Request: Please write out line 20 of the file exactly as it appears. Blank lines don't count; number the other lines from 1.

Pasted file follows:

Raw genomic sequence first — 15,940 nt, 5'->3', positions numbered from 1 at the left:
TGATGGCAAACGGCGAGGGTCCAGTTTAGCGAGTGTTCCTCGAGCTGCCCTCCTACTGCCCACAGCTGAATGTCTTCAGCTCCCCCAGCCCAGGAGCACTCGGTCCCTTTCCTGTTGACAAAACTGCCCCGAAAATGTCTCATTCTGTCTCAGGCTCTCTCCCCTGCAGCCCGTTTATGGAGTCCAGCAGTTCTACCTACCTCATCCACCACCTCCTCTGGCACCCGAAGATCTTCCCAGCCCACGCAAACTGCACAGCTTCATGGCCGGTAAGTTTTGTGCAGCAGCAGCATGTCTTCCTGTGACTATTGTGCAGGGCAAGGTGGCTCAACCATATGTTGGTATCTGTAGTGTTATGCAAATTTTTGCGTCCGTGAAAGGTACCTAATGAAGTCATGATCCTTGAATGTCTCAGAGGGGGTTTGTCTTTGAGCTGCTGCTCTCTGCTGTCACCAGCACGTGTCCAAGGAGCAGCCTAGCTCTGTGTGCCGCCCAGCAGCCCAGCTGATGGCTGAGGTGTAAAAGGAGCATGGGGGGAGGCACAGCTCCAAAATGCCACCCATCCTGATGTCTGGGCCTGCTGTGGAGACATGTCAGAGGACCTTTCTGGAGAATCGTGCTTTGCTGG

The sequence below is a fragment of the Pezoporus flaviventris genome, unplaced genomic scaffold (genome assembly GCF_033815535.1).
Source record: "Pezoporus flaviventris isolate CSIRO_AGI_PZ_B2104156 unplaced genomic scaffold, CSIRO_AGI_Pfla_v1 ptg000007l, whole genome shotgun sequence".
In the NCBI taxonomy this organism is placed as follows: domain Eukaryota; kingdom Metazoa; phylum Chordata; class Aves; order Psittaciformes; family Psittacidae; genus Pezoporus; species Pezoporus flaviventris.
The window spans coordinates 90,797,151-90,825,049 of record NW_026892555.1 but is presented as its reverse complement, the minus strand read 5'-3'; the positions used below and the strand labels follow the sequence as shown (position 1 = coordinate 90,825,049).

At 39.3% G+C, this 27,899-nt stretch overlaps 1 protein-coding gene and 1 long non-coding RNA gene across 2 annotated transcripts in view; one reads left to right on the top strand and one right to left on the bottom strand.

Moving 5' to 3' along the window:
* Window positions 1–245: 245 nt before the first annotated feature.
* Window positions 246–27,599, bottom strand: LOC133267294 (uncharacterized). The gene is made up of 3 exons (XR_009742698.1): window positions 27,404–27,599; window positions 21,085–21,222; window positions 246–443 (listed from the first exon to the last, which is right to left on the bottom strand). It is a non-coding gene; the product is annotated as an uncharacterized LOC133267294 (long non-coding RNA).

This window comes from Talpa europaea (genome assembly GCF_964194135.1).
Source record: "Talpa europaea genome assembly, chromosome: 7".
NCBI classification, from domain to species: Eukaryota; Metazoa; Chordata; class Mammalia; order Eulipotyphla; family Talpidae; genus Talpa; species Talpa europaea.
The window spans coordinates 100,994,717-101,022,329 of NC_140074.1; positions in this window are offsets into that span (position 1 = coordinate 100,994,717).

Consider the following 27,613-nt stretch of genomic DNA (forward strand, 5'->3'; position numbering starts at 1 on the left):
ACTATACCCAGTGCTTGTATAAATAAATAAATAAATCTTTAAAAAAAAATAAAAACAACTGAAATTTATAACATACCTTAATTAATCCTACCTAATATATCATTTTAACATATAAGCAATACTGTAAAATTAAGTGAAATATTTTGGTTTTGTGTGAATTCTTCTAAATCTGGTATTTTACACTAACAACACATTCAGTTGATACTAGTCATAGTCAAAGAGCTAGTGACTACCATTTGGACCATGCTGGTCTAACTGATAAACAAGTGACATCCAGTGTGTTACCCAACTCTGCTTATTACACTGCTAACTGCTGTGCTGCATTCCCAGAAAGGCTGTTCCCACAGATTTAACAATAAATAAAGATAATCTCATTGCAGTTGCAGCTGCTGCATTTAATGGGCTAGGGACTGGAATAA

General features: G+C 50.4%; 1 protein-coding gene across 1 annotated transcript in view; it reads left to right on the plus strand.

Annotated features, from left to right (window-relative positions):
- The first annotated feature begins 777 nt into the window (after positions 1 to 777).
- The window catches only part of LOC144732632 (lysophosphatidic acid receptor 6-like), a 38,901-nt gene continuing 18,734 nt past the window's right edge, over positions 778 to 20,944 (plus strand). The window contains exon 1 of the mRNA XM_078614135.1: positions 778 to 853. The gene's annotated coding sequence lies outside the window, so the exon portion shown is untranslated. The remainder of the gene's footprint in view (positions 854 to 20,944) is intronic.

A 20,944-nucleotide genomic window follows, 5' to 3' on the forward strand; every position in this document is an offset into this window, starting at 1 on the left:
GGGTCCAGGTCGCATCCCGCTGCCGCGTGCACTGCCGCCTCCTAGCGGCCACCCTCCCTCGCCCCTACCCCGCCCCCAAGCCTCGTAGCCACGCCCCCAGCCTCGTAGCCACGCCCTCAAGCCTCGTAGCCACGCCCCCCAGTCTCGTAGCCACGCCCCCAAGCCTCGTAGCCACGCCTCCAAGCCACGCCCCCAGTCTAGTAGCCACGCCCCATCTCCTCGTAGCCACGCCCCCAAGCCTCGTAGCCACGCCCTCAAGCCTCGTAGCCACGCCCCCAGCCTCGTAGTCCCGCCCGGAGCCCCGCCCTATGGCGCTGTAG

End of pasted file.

- The window catches only part of LOC144732632 (lysophosphatidic acid receptor 6-like), a 38,901-nt gene continuing 18,734 nt past the window's right edge, over positions 778 to 20,944 (plus strand). The window contains exon 1 of the mRNA XM_078614135.1: positions 778 to 853. The gene's annotated coding sequence lies outside the window, so the exon portion shown is untranslated. The remainder of the gene's footprint in view (positions 854 to 20,944) is intronic.